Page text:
• Purdue grabbed a 13-0 lead thanks in part to a Jimmy Clausen interception early in the second quarter. The Boilermakers’ drive started on the Irish 25-yard line and culminated with a 34-yard field goal. Purdue added a five-yard drive for another field goal late in the second quarter to make it 16-0. The scoring drives were the ninth and 10th of the season for an Irish opponent that failed to cover 25 yards. In comparison, Notre Dame’s 13 opponents only recorded six such drives over the entire season in 2006 (four were defensive touchdowns and one was a special teams touchdown).
  • The Boilermakers used a pair of second-quarter turnovers for points. Opponents of the Irish have taken supreme advantage of their 12 turnovers in 2007. Notre Dame’s foes (Georgia Tech, Penn State, Michigan, Michigan State and Purdue) have turned those turnovers into 43 points. The Irish have been outscored 43-21 this season on turnovers.
  • Purdue totalled 262 yards (189 yards in the air and 73 on the ground), 16 first downs and 23 points in the first half. The Boilermakers averaged 6.0 yards per play in the opening 30 minutes, but Notre Dame limited Purdue to a total of 109 yards (63 in the air and 46 on the ground), 11 first downs and just 10 points in the second half. The Boilermakers averaged just 3.1 yards per play after halftime.
  • Notre Dame managed just 132 total yards (106 in the air and 26 on the ground), seven first downs and no points in the first half. However, the Irish recorded 294 yards (271 in the air and 23 on the ground) and 14 first downs in the second half.
  • Notre Dame’s 11 play, 81 yard touchdown scoring drive was the longest scoring drive of the season. The 81-yard march surpassed the 80 yard scoring drive last week against Michigan State.
  • Notre Dame followed the 81-yard scoring drive with a 79-yard touchdown march. The Irish went 14 plays (its longest drive in terms of plays this season).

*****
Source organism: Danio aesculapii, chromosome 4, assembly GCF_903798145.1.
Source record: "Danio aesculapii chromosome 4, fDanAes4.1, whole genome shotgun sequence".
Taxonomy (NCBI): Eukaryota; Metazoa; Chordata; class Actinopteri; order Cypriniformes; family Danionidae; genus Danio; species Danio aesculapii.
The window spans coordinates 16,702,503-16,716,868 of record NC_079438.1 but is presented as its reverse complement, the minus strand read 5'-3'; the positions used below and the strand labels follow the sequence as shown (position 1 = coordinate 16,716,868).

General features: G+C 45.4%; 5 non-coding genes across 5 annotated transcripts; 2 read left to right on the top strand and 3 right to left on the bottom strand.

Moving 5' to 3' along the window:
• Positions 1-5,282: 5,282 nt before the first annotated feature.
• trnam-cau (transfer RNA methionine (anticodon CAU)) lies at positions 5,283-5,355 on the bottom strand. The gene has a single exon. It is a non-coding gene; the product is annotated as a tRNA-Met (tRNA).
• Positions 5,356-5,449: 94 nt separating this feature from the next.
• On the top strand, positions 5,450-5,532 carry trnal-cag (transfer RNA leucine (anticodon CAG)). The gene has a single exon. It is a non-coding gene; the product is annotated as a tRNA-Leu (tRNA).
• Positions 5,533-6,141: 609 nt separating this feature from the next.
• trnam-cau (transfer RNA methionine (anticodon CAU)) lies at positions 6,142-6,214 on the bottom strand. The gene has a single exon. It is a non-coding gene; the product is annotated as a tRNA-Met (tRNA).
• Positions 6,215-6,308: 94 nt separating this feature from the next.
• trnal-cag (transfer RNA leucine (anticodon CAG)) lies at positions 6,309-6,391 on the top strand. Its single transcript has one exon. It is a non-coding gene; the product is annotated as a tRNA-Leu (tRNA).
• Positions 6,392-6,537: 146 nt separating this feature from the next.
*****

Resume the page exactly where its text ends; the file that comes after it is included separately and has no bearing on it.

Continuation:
• Notre Dame entered the game with just two passing plays of 20 yards or longer over its first four games. The Irish had five such passing plays against Purdue on Saturday. Sophomore Robby Parris had receptions of 24 yards and 21 yards. Freshman Golden Tate had catches of 25, 36 and 43 yards.
  • Notre Dame’s offense recorded season-highs in the following categories: points (19), touchdowns (3), passing yards (377), total yards (426), total yards per play (5.5), passing yards per completion (11.1), passing yards per attempt (7.2) and sacks allowed (2).
  • The 377 yards passing is not only a season-high, but is the most for a Notre Dame team since the Irish totaled 432 against Stanford on Nov. 26, 2005.
  • Freshman kicker Brandon Walker recorded his first career kickoff on Saturday. Walker, the Irish place kicker, blooped the ball just inside the Purdue 30-yard line. The Boilermakers entered the game leading the nation in kickoff return yards (33.94).
  • Junior wide receiver David Grimes’ 17-yard catch early in the second quarter from the Notre Dame two-yard line was his longest reception of the season. His previous season-high was a 14-yard grab at Penn State on Sept. 8. Grimes finished the game with three catches for 34 yards.
  • Sophomore punter Eric Maust recorded a career-long 48 yard punt in the second quarter. Maust, whose previous career-long was a 46-yarder earlier in the game, booted three punts for a total of 132 yards (44.0 per kick).